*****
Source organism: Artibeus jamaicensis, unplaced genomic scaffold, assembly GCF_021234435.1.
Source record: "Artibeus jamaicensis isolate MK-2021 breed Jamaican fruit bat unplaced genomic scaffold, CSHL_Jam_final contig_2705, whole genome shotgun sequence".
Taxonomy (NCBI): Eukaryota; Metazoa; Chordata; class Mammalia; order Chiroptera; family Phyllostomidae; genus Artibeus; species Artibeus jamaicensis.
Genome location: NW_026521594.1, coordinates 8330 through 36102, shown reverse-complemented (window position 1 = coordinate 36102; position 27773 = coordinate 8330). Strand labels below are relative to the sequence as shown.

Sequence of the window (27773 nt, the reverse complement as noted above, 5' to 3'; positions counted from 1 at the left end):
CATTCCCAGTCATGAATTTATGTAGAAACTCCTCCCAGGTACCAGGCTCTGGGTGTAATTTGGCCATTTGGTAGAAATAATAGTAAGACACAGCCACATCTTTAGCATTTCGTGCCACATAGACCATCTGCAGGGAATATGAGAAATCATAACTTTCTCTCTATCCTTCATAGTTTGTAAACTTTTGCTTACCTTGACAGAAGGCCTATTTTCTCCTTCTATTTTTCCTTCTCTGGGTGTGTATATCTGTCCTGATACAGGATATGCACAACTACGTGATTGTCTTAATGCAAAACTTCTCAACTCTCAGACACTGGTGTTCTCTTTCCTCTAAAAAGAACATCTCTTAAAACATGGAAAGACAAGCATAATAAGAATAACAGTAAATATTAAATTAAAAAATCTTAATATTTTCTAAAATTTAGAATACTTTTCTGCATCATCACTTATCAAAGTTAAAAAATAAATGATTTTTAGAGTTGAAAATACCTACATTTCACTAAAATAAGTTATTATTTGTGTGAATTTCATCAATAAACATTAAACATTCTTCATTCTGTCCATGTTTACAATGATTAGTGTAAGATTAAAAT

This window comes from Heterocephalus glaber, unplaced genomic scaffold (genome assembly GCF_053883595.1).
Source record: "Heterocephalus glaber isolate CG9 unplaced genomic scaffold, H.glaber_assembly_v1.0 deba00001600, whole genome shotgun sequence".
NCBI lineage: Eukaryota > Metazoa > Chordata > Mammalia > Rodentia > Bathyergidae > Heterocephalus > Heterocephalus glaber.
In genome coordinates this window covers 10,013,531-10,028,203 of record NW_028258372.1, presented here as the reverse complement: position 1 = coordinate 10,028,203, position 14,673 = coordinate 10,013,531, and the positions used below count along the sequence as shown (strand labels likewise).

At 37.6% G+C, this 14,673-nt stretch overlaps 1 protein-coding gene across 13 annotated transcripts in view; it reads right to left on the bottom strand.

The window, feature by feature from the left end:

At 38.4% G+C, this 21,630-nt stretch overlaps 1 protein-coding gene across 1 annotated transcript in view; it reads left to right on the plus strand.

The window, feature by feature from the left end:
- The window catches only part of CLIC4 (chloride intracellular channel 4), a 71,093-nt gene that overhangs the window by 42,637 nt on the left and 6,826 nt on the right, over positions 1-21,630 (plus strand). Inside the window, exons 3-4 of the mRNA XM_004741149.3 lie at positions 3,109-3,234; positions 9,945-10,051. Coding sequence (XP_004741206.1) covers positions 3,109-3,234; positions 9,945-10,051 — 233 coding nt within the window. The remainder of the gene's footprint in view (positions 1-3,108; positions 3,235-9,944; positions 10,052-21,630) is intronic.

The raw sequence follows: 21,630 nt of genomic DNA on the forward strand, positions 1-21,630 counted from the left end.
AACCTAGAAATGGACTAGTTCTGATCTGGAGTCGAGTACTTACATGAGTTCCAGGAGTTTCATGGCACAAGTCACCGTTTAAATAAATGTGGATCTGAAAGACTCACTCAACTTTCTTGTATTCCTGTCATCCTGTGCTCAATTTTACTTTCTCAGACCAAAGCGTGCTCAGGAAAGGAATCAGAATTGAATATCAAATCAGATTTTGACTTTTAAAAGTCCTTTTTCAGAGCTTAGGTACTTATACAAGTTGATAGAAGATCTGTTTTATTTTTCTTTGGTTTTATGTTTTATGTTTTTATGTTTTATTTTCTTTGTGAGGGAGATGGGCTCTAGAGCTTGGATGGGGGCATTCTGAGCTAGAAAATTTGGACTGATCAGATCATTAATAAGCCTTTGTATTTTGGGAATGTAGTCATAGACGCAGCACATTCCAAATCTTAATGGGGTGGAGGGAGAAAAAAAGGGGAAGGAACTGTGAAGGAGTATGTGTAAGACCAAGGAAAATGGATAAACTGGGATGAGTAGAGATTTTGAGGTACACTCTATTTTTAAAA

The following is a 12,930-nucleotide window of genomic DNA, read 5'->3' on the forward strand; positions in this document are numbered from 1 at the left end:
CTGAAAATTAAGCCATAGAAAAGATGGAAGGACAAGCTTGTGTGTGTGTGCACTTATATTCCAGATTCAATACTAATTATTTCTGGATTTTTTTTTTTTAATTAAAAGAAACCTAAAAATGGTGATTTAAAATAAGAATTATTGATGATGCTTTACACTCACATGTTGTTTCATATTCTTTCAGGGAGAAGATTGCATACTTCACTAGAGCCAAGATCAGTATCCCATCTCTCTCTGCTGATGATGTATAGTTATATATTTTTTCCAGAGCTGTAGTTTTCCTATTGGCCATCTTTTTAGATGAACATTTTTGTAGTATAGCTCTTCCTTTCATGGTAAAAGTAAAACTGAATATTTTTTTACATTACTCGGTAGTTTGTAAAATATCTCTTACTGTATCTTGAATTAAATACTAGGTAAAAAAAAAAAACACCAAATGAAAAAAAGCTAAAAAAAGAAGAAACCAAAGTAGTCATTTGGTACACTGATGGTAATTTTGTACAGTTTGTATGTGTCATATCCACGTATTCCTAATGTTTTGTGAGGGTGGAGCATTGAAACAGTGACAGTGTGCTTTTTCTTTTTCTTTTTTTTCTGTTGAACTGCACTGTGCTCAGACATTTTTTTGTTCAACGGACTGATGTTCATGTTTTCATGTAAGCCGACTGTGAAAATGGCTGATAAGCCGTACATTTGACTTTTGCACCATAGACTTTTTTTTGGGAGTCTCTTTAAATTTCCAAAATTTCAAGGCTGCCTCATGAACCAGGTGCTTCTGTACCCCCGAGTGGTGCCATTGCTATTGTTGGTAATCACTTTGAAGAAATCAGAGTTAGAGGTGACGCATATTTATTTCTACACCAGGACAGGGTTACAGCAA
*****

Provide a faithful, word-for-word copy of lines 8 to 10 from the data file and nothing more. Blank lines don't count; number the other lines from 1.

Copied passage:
Source record: "Heterocephalus glaber isolate CG9 unplaced genomic scaffold, H.glaber_assembly_v1.0 deba00001600, whole genome shotgun sequence".
NCBI lineage: Eukaryota > Metazoa > Chordata > Mammalia > Rodentia > Bathyergidae > Heterocephalus > Heterocephalus glaber.
In genome coordinates this window covers 10,013,531-10,028,203 of record NW_028258372.1, presented here as the reverse complement: position 1 = coordinate 10,028,203, position 14,673 = coordinate 10,013,531, and the positions used below count along the sequence as shown (strand labels likewise).